For the BoW approach, means and majority performs equally better than medoids. However, the majority is preferable in this case because the cost of the quantization process is significantly reduced by using the Hamming distance, rather than Euclidean one, for the comparison between centroids and binary local features.
Both BMMFV and VLAD, with only , outperform BoW. However, as happens for nonbinary features (see Table 4), the loss in accuracy of BoW representation is comparatively lower when the variability of the images is limited, as for the Oxford5k dataset.
As expected, BMMFV outperforms GMMFV, since the probability distribution of binary local features is better described using mixtures of Bernoulli rather than mixtures of Gaussian. The results of our experiments also show that the use of BMMFV is still effective even if compared with the direct matching strategy. In fact, the retrieval performance of BMMFV on Oxford5k is just slightly worse than traditional direct matching of local feature, while on INRIA Holidays the BMMFV even outperforms the direct matching result.
For completeness, in Table 4, we also report the results of the same baseline encodings approaches applied to nonbinary features (both fullsize SIFT and PCAreduced to 64 components) taken from literature jegou10:VLAD ; jegou12 . As expected, aggregation methods in general exhibit better performance in combination with SIFT/SIFTPCA then with ORB, expecially for the Oxford5k dataset. However, it is worth noting that on the INRIA Holidays the BMMFV outperforms the BoW on SIFT/SIFTPCA and reach similar performance of the FV built upon SIFTs.
The FV and VLAD get considerable benefit from performing PCA of SIFT local descriptors before the aggregation phase as the PCA rotation decorrelate the descriptors components. This suggest that techniques, such as VLAD with kmeans and GMMFV, which treat binary vectors as realvalued vectors, may also benefit from the use of PCA before the aggregation phase.
In conclusion, it is important to pointout that there are several applications where binary features need to be used to improve efficiency, at the cost of some effectiveness reduction heinly12 . We showed that in this case the use of the encodings techniques represent a valid alternative to the direct matching.
4.4 Combination of CNNs and Aggregations of Binary Local Feature
In this section we evaluate the retrieval performance of the combination of CNN features with the aggregations of binary local feature, following the approach described in Section 3.2. We considered the INRIA Holidays dataset and we used the the output of the first fullyconnected layer (fc6) of the HybridNet zhou2014 model as CNN feature. In fact, in chandrasekhar2015 several experiments on the INRIA Holidays have shown that HybridNet fc6 achieve better mAP result than other outputs (e.g. pool5, fc6, fc7, fc8) of several pretrained CNN models: the OxfordNet simonyan2014 , the AlexNet krizhevsky2012 , the PlacesNet zhou2014 and the HybridNet itself.
Figure 1 shows the mAP obtained by combining HybridNet fc6 with different aggregations of ORB binary features, namely the BMMFV, the GMMFV, the VLAD, and the BoW. Interestingly, with the exception of the GMMFV, the retrieval performance obtained after the combination is very similar for the various aggregation techniques. This, on the one hand confirms that the GMMFV is not the best choice for encoding binary features, and on the other hand, since each aggregation technique computes statistical summaries of the same set of the local descriptors, suggests that the additional information provided by the various aggregated descriptors helps almost equally to improve the retrieval performance of the CNN feature. Thus, in the following we further investigate combinations of CNNs and the BMMFV that, even for a shot, reaches the best performance for all the tested parameter .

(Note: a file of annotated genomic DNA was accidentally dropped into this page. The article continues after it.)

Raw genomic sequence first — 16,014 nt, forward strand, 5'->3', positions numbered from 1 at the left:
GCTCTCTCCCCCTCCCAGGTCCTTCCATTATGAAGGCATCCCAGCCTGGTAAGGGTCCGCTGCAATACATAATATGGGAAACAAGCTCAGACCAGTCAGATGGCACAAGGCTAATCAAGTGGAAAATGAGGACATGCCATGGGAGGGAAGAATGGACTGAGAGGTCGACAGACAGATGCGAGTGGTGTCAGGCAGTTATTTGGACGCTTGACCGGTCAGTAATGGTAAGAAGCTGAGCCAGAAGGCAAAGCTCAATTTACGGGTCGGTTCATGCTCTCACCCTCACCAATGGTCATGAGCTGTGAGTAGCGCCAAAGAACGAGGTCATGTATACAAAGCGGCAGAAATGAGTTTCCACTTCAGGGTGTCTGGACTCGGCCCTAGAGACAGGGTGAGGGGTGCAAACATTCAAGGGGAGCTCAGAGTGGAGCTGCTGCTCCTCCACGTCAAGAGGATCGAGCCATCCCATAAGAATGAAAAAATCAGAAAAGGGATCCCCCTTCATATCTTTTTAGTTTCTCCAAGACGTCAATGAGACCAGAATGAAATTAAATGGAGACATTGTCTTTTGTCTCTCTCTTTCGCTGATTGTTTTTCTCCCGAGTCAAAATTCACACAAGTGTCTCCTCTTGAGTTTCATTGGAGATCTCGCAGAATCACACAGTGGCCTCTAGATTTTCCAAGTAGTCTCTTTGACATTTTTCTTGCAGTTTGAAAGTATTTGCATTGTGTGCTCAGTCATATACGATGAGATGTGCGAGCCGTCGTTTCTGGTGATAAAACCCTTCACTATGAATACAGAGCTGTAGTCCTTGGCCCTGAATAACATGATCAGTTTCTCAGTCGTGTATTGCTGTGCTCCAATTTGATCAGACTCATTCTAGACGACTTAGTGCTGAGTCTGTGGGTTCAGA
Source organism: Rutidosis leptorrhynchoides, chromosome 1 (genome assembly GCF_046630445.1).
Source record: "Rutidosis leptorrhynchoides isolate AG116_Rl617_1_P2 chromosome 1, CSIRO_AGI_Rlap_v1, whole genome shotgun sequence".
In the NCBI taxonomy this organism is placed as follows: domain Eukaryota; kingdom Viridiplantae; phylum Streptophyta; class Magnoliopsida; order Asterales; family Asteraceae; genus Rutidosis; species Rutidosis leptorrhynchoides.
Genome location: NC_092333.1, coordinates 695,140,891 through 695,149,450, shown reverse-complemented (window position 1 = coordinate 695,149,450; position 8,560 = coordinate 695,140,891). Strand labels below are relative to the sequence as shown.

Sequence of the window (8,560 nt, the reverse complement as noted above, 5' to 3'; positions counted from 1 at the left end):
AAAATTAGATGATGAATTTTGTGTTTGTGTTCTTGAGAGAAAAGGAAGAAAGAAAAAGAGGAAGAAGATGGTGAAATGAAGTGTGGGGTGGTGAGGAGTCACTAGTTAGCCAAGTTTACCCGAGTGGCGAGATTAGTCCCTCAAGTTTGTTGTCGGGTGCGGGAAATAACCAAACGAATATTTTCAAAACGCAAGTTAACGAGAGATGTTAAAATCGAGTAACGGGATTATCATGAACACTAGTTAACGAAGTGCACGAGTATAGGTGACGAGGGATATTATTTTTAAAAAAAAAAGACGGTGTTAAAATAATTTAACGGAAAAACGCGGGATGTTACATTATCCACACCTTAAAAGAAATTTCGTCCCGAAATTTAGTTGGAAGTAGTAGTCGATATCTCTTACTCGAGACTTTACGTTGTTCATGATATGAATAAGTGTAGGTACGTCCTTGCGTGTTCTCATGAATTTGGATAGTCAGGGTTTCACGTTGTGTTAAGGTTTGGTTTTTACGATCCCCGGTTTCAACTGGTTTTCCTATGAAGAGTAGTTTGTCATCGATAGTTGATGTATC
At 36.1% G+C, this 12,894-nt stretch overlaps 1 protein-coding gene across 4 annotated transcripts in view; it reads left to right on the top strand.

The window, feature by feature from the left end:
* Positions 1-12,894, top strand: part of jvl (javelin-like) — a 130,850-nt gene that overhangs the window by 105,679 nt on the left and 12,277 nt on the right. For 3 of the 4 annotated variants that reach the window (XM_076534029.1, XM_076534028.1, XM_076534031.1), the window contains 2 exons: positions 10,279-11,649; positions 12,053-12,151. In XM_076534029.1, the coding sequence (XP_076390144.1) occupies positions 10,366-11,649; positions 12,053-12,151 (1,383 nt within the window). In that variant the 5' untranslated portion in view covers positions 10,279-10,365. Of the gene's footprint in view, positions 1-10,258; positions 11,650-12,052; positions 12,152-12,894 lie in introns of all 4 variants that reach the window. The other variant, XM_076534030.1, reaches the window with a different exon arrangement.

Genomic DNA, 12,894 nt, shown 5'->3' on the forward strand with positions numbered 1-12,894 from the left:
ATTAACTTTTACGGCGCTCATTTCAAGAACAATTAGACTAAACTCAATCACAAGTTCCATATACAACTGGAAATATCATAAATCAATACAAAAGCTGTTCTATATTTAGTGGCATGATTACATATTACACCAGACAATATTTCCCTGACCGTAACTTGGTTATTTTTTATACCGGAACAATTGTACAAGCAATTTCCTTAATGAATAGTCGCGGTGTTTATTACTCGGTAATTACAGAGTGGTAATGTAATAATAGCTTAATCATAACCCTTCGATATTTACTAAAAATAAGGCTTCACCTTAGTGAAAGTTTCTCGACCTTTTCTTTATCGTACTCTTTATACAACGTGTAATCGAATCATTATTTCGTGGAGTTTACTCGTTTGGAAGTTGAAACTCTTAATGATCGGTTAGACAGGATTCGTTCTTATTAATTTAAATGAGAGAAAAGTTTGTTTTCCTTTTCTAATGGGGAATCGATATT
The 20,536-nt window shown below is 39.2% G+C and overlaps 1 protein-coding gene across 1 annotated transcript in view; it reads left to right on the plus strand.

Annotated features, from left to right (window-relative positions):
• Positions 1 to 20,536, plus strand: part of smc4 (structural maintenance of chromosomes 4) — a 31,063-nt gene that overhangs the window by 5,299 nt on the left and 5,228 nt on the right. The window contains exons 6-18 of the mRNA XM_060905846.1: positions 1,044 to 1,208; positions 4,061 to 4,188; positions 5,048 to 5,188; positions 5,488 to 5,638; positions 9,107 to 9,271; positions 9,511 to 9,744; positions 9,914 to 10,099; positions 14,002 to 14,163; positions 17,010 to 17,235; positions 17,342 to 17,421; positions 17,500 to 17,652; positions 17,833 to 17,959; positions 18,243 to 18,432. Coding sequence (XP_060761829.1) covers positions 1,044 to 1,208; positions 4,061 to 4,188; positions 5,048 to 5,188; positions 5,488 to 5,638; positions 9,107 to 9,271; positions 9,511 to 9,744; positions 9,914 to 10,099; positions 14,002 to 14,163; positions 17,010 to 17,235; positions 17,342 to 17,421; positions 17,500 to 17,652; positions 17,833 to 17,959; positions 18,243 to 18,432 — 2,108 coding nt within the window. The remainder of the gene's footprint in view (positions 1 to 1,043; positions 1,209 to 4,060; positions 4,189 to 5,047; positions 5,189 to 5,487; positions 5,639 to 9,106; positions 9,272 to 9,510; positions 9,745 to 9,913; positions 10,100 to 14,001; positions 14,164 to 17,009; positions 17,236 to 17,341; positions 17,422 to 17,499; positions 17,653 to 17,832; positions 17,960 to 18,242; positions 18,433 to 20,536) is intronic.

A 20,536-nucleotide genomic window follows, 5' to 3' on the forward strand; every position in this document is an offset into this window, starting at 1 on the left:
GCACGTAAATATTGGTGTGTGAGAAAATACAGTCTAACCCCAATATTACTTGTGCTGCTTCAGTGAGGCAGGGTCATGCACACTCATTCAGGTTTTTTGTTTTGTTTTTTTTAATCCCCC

Method  Dim  mAP  
ORB  LATCH  AKAZE  ORB  LATCH  AKAZE  
BMMFV (K=64)  16,384  16,384  32,768  0  49.6  46.3  43.7 
Combination of
BMMFV (K=64) and HybridNet fc6 
20,480  20,480  36,864  0.1  66.4  64.7  59.2 
0.2  74.8  73.8  68.7  
0.3  77.4  76.8  74.3  
0.4  79.1  77.5  77.3  
0.5  79.2  78.3  78.0  
0.6  79.0  78.5  79.2  
0.7  78.7  77.7  78.7  
0.8  77.8  76.7  77.5  
0.9  76.4  76.3  76.2  
HybridNet fc6  4,096  1  75.5 
In Table 6 we report the mAP obtained combining the HybridNet fc6 feature with the BMMFV computed for three different kind of binary local features, namely ORB, LATCH and AKAZE, using mixtures of Bernoulli. It is worth noting that all the three BMMFVs give a similar improvement when combined with the HybridNet fc6, although they have rather different mAP results (see first row of Table 6) which are substantially lower than that of CNN (last row of Table 6). The intuition is that the additional information provided by using a specific BMMFV rather than using the CNN feature alone, do not depend very much on the used binary feature.
For each tested BMMFV seems that exist an optimal to be used in the convex combination (equation (4)). When ORB binary features were used, the optimal was obtained around , which correspond to give the same importance to both FV and CNN feature. For the less effective BMMFVs built upon LATCH and AKAZE, the optimal was , which means that the CNN feature is used with slightly more importance than BMMFV during the convex combination.
The use of ORB or AKAZE led to obtain the best performance that was 79.2% of mAP. This results in a relative improvement of 4.9% respect to the single use of the CNN feature, that in our case was 75.5%. So we obtain the same relative improvement of chandrasekhar2015 but using a less expensive FV representation. Indeed, in chandrasekhar2015 the fusion of HybridNet fc6 and a FV computed on 64dimensional PCAreduced SIFTs, using mixtures of Gaussian, have led to obtain a relative improvement of respect to the use of the CNN feature alone (see also Table 8).